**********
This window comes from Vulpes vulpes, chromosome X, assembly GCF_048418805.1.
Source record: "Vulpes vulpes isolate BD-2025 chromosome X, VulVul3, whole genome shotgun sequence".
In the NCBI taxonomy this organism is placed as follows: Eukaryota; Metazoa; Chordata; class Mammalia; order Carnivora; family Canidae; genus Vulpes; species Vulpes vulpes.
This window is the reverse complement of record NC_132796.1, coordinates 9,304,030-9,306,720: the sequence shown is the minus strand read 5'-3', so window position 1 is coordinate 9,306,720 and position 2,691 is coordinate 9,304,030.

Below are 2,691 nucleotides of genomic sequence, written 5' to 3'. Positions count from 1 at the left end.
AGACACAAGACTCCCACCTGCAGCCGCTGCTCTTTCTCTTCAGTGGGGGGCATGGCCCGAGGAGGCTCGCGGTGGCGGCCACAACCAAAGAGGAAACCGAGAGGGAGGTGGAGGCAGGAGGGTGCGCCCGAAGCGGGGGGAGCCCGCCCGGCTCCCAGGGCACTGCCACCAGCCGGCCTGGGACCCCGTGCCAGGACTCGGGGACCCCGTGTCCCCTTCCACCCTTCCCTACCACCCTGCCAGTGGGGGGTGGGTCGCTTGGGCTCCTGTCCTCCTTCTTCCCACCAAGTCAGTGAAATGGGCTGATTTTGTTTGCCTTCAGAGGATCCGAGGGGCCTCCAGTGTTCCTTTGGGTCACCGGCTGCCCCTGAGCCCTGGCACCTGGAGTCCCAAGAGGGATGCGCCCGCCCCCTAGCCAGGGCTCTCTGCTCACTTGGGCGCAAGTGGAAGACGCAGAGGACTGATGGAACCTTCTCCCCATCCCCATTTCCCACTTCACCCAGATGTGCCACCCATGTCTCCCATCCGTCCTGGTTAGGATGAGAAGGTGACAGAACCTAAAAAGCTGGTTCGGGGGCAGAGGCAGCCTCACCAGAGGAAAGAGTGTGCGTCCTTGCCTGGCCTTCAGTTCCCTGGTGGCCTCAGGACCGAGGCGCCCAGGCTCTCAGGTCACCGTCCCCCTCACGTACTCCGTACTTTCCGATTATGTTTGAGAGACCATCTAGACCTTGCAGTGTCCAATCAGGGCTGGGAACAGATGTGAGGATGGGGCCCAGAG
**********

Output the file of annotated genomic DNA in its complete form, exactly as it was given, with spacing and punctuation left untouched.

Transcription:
This window comes from Vulpes vulpes, chromosome X, assembly GCF_048418805.1.
Source record: "Vulpes vulpes isolate BD-2025 chromosome X, VulVul3, whole genome shotgun sequence".
In the NCBI taxonomy this organism is placed as follows: Eukaryota; Metazoa; Chordata; class Mammalia; order Carnivora; family Canidae; genus Vulpes; species Vulpes vulpes.
This window is the reverse complement of record NC_132796.1, coordinates 9,304,030-9,306,720: the sequence shown is the minus strand read 5'-3', so window position 1 is coordinate 9,306,720 and position 2,691 is coordinate 9,304,030.

Below are 2,691 nucleotides of genomic sequence, written 5' to 3'. Positions count from 1 at the left end.
AGACACAAGACTCCCACCTGCAGCCGCTGCTCTTTCTCTTCAGTGGGGGGCATGGCCCGAGGAGGCTCGCGGTGGCGGCCACAACCAAAGAGGAAACCGAGAGGGAGGTGGAGGCAGGAGGGTGCGCCCGAAGCGGGGGGAGCCCGCCCGGCTCCCAGGGCACTGCCACCAGCCGGCCTGGGACCCCGTGCCAGGACTCGGGGACCCCGTGTCCCCTTCCACCCTTCCCTACCACCCTGCCAGTGGGGGGTGGGTCGCTTGGGCTCCTGTCCTCCTTCTTCCCACCAAGTCAGTGAAATGGGCTGATTTTGTTTGCCTTCAGAGGATCCGAGGGGCCTCCAGTGTTCCTTTGGGTCACCGGCTGCCCCTGAGCCCTGGCACCTGGAGTCCCAAGAGGGATGCGCCCGCCCCCTAGCCAGGGCTCTCTGCTCACTTGGGCGCAAGTGGAAGACGCAGAGGACTGATGGAACCTTCTCCCCATCCCCATTTCCCACTTCACCCAGATGTGCCACCCATGTCTCCCATCCGTCCTGGTTAGGATGAGAAGGTGACAGAACCTAAAAAGCTGGTTCGGGGGCAGAGGCAGCCTCACCAGAGGAAAGAGTGTGCGTCCTTGCCTGGCCTTCAGTTCCCTGGTGGCCTCAGGACCGAGGCGCCCAGGCTCTCAGGTCACCGTCCCCCTCACGTACTCCGTACTTTCCGATTATGTTTGAGAGACCATCTAGACCTTGCAGTGTCCAATCAGGGCTGGGAACAGATGTGAGGATGGGGCCCAGAG